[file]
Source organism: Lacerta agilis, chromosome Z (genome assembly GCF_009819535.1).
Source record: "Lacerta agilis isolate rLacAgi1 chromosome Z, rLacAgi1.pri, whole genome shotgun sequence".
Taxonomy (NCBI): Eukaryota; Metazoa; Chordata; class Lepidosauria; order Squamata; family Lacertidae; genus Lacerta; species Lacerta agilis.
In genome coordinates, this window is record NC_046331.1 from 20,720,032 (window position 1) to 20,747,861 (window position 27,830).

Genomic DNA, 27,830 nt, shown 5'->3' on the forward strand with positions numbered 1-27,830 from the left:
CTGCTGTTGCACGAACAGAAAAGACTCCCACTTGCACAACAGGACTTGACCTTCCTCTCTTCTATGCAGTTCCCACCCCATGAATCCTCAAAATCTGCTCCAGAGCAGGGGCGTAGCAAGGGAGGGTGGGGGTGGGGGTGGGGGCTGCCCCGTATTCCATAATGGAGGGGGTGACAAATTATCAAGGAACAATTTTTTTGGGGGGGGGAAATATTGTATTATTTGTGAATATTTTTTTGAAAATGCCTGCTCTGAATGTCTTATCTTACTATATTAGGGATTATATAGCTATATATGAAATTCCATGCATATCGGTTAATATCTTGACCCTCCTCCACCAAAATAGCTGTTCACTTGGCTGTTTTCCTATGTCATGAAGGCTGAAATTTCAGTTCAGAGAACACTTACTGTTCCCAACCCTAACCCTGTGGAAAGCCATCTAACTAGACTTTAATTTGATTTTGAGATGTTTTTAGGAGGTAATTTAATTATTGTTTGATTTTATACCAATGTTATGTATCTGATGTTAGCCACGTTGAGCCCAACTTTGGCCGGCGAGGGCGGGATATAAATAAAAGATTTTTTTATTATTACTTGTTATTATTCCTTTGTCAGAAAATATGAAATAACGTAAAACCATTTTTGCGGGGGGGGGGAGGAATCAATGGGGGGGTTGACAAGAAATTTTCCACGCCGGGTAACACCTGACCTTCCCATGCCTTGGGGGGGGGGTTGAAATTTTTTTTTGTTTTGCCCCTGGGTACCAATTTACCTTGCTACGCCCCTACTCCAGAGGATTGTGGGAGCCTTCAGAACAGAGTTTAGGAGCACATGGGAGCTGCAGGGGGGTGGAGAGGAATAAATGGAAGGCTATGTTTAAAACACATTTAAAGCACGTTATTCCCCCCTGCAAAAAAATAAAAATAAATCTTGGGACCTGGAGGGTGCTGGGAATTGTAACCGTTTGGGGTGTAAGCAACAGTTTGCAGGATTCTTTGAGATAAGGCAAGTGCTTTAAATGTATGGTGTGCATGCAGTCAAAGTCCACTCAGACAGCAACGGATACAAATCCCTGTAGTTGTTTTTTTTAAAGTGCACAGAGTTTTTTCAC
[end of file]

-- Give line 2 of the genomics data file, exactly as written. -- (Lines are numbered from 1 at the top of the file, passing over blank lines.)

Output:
Source record: "Lacerta agilis isolate rLacAgi1 chromosome Z, rLacAgi1.pri, whole genome shotgun sequence".